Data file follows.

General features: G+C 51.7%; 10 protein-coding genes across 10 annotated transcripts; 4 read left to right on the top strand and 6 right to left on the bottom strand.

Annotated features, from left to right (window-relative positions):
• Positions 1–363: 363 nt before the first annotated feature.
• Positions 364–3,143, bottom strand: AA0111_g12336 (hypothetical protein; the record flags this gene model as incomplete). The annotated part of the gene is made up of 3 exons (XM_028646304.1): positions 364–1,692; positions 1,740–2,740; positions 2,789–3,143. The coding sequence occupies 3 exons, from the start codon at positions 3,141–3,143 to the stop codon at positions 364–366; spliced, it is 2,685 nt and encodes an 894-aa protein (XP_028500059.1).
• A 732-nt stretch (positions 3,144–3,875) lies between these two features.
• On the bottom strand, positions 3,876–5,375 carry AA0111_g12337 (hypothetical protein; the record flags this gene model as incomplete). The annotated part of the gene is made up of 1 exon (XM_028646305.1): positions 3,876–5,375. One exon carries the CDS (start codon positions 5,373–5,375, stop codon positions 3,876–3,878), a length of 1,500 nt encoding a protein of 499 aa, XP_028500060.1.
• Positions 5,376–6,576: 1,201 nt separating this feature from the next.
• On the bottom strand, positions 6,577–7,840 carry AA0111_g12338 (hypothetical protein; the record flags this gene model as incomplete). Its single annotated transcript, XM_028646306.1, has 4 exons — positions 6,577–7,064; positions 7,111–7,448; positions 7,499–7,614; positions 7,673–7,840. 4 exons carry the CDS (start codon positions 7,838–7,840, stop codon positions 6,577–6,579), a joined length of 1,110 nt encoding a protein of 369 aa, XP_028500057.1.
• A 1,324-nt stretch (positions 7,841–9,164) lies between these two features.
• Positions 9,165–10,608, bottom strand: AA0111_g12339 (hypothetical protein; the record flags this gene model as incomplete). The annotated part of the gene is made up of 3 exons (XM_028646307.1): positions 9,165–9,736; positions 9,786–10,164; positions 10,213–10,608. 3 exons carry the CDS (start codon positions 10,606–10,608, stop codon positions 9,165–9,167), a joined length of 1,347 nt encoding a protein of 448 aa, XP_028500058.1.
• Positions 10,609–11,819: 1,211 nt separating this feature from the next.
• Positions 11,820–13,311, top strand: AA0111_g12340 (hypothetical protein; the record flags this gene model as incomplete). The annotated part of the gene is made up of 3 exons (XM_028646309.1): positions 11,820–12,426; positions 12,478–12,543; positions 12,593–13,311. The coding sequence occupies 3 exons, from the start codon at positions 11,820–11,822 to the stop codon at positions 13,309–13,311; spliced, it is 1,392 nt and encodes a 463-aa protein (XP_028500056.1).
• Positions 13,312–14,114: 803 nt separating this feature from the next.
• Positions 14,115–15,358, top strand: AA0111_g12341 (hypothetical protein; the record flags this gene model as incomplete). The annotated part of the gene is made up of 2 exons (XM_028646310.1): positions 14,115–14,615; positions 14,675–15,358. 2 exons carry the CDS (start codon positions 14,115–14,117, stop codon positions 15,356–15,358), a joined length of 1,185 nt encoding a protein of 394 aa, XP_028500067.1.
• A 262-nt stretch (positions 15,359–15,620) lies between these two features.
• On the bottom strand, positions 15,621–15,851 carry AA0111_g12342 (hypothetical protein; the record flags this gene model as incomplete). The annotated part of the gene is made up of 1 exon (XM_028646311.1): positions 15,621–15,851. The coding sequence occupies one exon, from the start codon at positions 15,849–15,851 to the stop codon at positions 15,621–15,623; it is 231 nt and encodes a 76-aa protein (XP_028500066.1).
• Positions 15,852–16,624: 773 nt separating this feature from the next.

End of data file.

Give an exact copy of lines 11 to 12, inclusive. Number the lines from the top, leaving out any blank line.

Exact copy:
• Positions 10,609–11,819: 1,211 nt separating this feature from the next.
• Positions 11,820–13,311, top strand: AA0111_g12340 (hypothetical protein; the record flags this gene model as incomplete). The annotated part of the gene is made up of 3 exons (XM_028646309.1): positions 11,820–12,426; positions 12,478–12,543; positions 12,593–13,311. The coding sequence occupies 3 exons, from the start codon at positions 11,820–11,822 to the stop codon at positions 13,309–13,311; spliced, it is 1,392 nt and encodes a 463-aa protein (XP_028500056.1).